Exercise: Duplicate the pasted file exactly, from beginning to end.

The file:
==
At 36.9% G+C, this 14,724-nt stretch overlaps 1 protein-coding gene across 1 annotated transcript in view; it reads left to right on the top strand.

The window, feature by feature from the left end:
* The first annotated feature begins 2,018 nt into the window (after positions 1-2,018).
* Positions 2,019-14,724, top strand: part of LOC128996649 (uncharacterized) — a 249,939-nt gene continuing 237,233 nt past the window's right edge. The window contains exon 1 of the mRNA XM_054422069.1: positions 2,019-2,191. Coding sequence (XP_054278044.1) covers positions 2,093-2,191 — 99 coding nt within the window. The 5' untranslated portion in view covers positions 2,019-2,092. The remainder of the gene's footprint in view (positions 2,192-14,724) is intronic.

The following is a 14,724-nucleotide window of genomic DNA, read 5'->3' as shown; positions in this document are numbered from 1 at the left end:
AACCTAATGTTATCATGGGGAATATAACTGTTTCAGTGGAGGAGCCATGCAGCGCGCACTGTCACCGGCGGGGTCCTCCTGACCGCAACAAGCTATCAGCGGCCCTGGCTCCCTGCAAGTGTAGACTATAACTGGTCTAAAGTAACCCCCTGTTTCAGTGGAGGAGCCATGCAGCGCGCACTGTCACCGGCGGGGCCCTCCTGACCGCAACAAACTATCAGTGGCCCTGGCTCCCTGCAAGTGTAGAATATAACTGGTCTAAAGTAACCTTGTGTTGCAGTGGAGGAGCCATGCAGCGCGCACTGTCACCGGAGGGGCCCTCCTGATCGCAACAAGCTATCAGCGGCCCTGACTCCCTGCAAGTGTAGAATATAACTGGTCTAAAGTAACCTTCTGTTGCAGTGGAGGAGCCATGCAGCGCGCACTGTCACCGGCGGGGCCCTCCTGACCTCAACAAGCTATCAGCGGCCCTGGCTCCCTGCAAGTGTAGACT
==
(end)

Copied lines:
At 36.9% G+C, this 14,724-nt stretch overlaps 1 protein-coding gene across 1 annotated transcript in view; it reads left to right on the top strand.

The window, feature by feature from the left end:
* The first annotated feature begins 2,018 nt into the window (after positions 1-2,018).
* Positions 2,019-14,724, top strand: part of LOC128996649 (uncharacterized) — a 249,939-nt gene continuing 237,233 nt past the window's right edge. The window contains exon 1 of the mRNA XM_054422069.1: positions 2,019-2,191. Coding sequence (XP_054278044.1) covers positions 2,093-2,191 — 99 coding nt within the window. The 5' untranslated portion in view covers positions 2,019-2,092. The remainder of the gene's footprint in view (positions 2,192-14,724) is intronic.

The following is a 14,724-nucleotide window of genomic DNA, read 5'->3' as shown; positions in this document are numbered from 1 at the left end:
AACCTAATGTTATCATGGGGAATATAACTGTTTCAGTGGAGGAGCCATGCAGCGCGCACTGTCACCGGCGGGGTCCTCCTGACCGCAACAAGCTATCAGCGGCCCTGGCTCCCTGCAAGTGTAGACTATAACTGGTCTAAAGTAACCCCCTGTTTCAGTGGAGGAGCCATGCAGCGCGCACTGTCACCGGCGGGGCCCTCCTGACCGCAACAAACTATCAGTGGCCCTGGCTCCCTGCAAGTGTAGAATATAACTGGTCTAAAGTAACCTTGTGTTGCAGTGGAGGAGCCATGCAGCGCGCACTGTCACCGGAGGGGCCCTCCTGATCGCAACAAGCTATCAGCGGCCCTGACTCCCTGCAAGTGTAGAATATAACTGGTCTAAAGTAACCTTCTGTTGCAGTGGAGGAGCCATGCAGCGCGCACTGTCACCGGCGGGGCCCTCCTGACCTCAACAAGCTATCAGCGGCCCTGGCTCCCTGCAAGTGTAGACT